Cold and flu season is upon us. Now is the time that we start to reach into the medicine cabinet and start to think, what can my children take when they get a cold?
The problem is, there is no easy answer.
However, luckily there are a few basic rules to treat by. First, the FDA does not recommend over-the-counter (OTC) cold and cough medicines for children younger than 2. The reason is these medications can have serious side effects on children. Second, viruses cause common colds. This means that antibiotics or OTC medications will have no effect on the disease course. For older children OTC medications can only help alleviate symptoms for a short period, but they still just need lots of fluids and rest to get them back to health.
However, in older children, if you choose to give OTC medications here are a few tips:
Acetaminophen or Ibuprofen can be used to reduce fevers, aches, and pains. Fevers are not bad, and are natural. Low grade fevers actually help fight the infection. However, medications can be given to help the child feel more comfortable. It is extremely important to give the correct dose. You want to pay proper attention to both weight and age in dosing these medications.
Always read the label for dosing and active ingredients. You want to make sure that any combination medications don't contain the same medications. You do not want to give too much of the same ingredient which can cause an accidental overdose.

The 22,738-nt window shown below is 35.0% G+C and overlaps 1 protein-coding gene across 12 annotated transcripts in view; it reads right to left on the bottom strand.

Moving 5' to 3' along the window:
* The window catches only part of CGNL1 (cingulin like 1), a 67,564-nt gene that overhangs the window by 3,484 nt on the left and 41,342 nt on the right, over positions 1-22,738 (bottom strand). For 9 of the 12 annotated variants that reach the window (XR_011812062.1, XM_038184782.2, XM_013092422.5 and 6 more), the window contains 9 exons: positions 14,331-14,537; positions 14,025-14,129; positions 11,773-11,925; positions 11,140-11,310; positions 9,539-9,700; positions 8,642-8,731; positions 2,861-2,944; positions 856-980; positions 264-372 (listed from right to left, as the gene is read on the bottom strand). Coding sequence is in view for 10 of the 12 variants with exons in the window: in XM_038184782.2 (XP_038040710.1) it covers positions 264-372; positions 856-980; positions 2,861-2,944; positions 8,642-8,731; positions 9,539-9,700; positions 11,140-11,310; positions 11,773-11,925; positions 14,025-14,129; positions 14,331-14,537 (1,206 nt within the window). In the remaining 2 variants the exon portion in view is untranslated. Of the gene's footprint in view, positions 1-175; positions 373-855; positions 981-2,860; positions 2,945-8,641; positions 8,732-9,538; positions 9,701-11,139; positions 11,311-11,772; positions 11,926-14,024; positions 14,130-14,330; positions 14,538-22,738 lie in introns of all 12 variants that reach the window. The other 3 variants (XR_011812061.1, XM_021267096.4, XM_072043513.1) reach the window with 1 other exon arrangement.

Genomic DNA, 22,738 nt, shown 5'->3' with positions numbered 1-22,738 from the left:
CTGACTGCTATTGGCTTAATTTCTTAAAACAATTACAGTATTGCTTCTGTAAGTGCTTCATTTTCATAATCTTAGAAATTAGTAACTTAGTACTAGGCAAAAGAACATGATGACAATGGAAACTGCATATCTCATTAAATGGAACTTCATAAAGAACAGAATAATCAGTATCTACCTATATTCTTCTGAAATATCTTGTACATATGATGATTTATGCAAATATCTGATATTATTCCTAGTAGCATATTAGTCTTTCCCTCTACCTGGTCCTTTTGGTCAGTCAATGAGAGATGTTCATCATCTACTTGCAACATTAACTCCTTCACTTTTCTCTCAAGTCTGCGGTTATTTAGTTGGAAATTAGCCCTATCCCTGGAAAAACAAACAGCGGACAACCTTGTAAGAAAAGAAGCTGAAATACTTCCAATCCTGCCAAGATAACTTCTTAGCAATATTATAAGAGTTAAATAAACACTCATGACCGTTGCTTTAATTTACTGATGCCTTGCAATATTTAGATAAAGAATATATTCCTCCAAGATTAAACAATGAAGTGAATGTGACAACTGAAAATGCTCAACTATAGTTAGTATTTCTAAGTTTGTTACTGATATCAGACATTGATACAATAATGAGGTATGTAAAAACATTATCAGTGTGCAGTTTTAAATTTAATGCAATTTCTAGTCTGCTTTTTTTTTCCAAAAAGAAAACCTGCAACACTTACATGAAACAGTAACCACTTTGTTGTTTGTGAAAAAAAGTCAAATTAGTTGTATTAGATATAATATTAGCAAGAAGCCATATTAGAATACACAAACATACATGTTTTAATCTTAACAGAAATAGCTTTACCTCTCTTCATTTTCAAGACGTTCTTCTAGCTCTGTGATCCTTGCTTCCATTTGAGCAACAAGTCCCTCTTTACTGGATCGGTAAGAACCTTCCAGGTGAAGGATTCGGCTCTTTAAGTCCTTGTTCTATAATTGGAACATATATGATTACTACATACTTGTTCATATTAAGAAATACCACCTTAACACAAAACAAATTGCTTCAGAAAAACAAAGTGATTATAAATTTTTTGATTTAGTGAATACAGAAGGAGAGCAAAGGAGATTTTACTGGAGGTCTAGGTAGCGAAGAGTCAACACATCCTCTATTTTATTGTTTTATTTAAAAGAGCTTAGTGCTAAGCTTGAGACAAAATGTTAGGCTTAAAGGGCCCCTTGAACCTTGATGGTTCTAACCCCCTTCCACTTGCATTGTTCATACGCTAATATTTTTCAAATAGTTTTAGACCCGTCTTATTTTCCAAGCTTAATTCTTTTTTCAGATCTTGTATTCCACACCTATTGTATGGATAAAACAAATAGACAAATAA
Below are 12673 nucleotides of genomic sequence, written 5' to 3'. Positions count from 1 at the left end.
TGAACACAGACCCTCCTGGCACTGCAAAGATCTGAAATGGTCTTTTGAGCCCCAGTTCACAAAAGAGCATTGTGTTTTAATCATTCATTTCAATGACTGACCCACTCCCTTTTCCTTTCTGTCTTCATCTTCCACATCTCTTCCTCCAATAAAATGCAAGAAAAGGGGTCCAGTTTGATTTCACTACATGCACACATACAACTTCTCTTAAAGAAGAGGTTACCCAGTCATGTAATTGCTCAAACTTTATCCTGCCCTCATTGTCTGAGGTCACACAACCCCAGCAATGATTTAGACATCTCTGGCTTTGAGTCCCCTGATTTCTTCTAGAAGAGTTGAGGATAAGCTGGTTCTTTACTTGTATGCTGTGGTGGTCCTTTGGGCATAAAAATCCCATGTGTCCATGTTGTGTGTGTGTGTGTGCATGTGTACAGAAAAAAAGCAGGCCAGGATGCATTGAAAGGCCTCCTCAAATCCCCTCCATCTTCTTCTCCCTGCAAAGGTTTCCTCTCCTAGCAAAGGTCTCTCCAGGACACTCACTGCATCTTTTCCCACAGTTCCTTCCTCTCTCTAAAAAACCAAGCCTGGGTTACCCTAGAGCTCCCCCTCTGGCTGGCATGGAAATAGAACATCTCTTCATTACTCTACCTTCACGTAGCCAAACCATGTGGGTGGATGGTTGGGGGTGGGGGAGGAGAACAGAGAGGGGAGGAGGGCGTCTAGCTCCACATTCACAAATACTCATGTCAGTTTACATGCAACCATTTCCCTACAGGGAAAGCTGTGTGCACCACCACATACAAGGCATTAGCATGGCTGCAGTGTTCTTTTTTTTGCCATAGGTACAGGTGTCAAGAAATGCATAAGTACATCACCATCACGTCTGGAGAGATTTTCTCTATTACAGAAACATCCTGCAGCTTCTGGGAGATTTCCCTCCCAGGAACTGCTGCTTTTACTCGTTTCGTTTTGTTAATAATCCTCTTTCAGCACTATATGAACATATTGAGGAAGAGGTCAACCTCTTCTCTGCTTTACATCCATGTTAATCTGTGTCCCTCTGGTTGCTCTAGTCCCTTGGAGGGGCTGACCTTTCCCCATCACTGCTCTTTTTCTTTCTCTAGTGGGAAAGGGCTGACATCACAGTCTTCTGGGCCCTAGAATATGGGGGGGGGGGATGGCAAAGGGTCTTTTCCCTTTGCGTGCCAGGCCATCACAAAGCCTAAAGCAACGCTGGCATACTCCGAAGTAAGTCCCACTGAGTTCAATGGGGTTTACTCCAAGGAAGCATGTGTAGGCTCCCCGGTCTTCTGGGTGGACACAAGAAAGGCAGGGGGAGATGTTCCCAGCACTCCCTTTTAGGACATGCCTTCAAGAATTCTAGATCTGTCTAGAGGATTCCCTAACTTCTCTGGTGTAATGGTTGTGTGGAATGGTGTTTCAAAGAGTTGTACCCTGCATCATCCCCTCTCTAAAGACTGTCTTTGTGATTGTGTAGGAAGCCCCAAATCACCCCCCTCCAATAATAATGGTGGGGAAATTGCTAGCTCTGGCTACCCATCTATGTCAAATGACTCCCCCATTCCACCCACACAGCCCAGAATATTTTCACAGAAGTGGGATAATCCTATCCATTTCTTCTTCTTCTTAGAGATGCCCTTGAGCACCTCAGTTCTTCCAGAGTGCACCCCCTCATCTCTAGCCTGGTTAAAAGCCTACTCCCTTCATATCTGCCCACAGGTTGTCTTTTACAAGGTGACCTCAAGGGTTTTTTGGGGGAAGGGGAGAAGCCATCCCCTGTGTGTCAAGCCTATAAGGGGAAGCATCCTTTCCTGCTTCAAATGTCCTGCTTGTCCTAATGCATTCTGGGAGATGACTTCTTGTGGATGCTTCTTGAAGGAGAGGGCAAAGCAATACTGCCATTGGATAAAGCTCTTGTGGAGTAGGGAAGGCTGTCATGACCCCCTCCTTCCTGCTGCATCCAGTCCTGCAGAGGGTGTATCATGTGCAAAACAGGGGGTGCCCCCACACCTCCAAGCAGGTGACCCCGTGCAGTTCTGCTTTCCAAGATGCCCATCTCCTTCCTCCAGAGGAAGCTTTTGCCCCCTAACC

Do not give Aspirin to anyone under the age of 18 recovering from a viral infection. Aspirin has been associated with Reye's syndrome a potentially fatal illness.
Cough suppressants and nasal decongestants can have side effects including a rapid heart rate. Some of these medications are still being studied in children older than 2. It is always a good idea to check with your physician if you have questions.
Non-pharmacological agents work BEST. Most common colds do not require medication. Always offer fluids. Moisten nasal passages with cool-mist humidifiers and saline nasal drops. Sooth sore throats with cold liquids and solids. Use suction bulbs for a baby or a young child. REST, REST, and more REST.
Most common colds just have to run their course. Some old remedies are still correct that lots of rest and some chicken soup is sometimes the best medicine. However, here are some scenarios when you should always contact your health care provider.
If your infant has a fever and is 2 months or younger
If your child has any trouble breathing or blue lips
If your child is not eating, drinking, or is urinating less
If the cough is lasting more than 2 weeks
If your child is inconsolable
High fevers usually 102 or higher
If your child is getting worse